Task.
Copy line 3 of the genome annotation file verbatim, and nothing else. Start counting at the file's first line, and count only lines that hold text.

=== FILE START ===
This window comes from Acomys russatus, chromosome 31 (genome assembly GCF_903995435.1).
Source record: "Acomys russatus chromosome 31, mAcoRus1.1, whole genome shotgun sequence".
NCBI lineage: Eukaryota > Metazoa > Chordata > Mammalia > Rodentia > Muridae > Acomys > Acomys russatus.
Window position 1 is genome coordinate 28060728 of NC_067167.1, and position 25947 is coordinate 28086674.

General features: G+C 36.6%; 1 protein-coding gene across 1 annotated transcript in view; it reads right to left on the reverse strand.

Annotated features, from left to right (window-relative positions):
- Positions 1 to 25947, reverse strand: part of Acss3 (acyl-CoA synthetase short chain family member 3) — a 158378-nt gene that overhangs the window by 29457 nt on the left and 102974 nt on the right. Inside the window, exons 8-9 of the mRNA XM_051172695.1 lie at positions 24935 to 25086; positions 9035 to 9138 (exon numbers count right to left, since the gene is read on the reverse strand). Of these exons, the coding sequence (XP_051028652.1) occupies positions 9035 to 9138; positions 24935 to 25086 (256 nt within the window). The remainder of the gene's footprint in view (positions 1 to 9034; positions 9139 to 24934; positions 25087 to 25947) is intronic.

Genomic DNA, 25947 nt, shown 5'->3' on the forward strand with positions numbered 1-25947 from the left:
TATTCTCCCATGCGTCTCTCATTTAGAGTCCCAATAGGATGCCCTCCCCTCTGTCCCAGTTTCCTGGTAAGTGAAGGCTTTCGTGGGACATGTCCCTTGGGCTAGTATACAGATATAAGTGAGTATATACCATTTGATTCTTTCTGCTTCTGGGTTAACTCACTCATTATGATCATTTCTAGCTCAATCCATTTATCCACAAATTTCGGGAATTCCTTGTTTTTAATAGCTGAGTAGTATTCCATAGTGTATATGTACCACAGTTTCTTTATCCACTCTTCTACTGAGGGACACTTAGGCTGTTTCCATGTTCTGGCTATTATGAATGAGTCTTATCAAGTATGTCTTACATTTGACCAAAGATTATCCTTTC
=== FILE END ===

NCBI lineage: Eukaryota > Metazoa > Chordata > Mammalia > Rodentia > Muridae > Acomys > Acomys russatus.